Some Universities Have About 20% Women Philosophy Majors and others About 40%, in Patterns Unlikely to Be Chance
by Eric Schwitzgebel
According to data from the National Center for Education Statistics, about 32% of Philosophy Bachelor’s degree recipients in the U.S. are women, a lower percentage than in almost any other discipline outside of engineering and the physical sciences. I would love to see that percentage rise. (I say this without committing to the dubious view that all majors should have gender proportions identical with that of the general population.)
A case could be made for pessimism. Although academic philosophy has slowly been diversifying in race and ethnicity, the percentage of women receiving philosophy BAs, philosophy PhDs, and publishing in elite philosophy journals has remained virtually unchanged since the 1990s. It seems that we have reached a plateau. Could anything move the dial?
I decided to look, institution-by-institution across the U.S., at the percentage of Philosophy B.A. recipients who are women. If there are some “outlier” institutions that have a much higher percentage of women philosophy majors than is typical, we could look more closely at those institutions. Such institutions might have policies or practices worth imitating.
For this analysis, I downloaded Bachelor’s degree completion data from all 7357 “U.S. institutions” in the NCES IPEDS database for the academic years 2009-2010 to 2015-2016. For each institution, I examined four variables: total Bachelor’s degrees awarded (1st major), total Bachelor’s degrees awarded to women (1st major), total Philosophy Bachelor’s degrees awarded (1st or 2nd major, category 38.01), and total Philosophy Bachelor’s degrees awarded to women (1st or 2nd major, category 38.01).
To reduce the likelihood of high or low percentages due to chance, I limited my analysis to the 66 colleges and universities that had awarded at least 200 Bachelor’s degrees in Philosophy over the period. Across these 66 institutions, there were 22150 completed Philosophy majors during the seven-year period, of which 7120 (32.1%) were women. (Across all institutions, 61963 Philosophy Bachelor’s degrees were awarded (31.6% to women). So the 66 targeted institutions together awarded about 36% of the Philosophy Bachelor’s degrees in the U.S.) I then arranged the institutions by percentages of Philosophy majors who were women. One would expect most of these institutions to be within a few percentage points of 32%. My interest is in the statistical outliers.[Raw data for all institutions here. Summary data for the targeted 66 here.]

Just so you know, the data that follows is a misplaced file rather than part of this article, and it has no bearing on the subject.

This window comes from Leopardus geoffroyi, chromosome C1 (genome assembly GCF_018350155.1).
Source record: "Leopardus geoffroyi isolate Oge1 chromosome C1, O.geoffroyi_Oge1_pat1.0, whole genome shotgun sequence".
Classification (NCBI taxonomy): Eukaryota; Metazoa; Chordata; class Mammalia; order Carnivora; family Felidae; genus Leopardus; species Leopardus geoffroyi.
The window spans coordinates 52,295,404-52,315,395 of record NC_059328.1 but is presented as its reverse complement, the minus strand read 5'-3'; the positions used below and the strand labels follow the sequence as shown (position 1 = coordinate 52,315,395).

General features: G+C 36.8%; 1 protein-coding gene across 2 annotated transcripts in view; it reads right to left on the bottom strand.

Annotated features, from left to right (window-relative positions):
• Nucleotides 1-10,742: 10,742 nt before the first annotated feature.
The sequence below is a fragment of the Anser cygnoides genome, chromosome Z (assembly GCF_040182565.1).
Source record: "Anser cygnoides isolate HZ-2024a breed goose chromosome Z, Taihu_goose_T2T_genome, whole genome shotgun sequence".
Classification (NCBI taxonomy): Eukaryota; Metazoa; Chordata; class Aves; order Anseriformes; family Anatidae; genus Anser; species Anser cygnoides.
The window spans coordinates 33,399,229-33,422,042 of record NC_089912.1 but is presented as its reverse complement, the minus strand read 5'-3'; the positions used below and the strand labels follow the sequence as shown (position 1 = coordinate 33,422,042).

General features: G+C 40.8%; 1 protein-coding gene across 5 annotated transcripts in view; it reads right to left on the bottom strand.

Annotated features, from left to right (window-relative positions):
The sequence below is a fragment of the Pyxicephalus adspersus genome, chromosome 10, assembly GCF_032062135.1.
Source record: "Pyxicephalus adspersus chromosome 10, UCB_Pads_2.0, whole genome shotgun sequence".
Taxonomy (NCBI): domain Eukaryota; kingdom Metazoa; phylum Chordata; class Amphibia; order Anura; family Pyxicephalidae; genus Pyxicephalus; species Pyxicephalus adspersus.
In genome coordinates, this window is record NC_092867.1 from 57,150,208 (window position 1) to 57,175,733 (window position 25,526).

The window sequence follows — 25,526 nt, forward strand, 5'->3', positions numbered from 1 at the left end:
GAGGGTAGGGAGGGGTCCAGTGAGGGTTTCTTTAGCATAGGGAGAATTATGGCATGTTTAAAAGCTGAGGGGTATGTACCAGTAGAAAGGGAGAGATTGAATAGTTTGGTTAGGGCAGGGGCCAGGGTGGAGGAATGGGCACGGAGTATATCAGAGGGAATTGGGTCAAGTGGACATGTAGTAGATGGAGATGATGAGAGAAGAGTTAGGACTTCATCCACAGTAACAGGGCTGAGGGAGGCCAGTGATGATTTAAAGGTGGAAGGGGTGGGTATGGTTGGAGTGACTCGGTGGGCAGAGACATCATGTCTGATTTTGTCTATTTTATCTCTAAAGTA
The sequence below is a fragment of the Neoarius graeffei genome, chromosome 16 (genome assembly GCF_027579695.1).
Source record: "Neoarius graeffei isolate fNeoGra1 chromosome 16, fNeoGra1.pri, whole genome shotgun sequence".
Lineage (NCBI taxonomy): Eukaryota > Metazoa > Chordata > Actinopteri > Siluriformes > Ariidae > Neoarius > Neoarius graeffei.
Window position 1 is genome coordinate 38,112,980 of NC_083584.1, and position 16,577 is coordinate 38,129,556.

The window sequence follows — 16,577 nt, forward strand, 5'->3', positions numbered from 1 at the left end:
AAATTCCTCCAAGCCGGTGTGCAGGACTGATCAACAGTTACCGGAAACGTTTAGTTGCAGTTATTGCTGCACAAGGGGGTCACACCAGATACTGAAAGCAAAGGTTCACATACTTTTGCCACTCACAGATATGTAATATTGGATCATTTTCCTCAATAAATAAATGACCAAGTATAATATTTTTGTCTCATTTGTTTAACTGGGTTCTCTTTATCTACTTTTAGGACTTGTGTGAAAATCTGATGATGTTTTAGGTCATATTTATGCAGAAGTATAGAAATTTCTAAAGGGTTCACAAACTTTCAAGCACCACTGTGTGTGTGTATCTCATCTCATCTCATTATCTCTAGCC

I wanted to be conservative in testing for outliers, so here is how I did it.
First, I performed a two-tailed two-proportion z test, comparing the proportion of women Philosophy majors at each target institution to the proportion of women Philosophy majors in all the remaining institutions combined. To correct for multiple comparisons, I used a Bonferroni correction, lowering the threshold for statistical significance from the conventional p < .05 (representing a 5% chance that results at least as extreme would arise from random sampling error) to p < .0008. Ten of the 66 institutions had proportions significantly different from the overall proportion by this measure.
However, some of those results might have been due to unusually large or small proportions of women in the overall undergraduate population of those institutions, so I performed a second test also. Overall, across all 66 institutions, 1.43% of men graduate with Philosophy majors, compared to 0.58% of women. Based on these numbers, I calculated an “expected” percentage of women Philosophy majors for each institution, based on the number of graduating men and graduating women at that institution: (total graduating women * .0058)/((total graduating men * .0143) + (total graduating women * .0058)). The resulting expected percentages ran from 25% (for Virginia Polytechnic, with a total graduating class of 45% women) to 43% (for Loyola Chicago, with a graduating class of 65% women). I then performed two-tailed one-proportion z-tests comparing the percentage of Philosophy majors who were women at each institution to this expected percentage of Philosophy majors at the same institution, using the same p < .0008 threshold to correct for multiple comparisons. Twelve institutions had gender ratios significantly different from chance by this measure.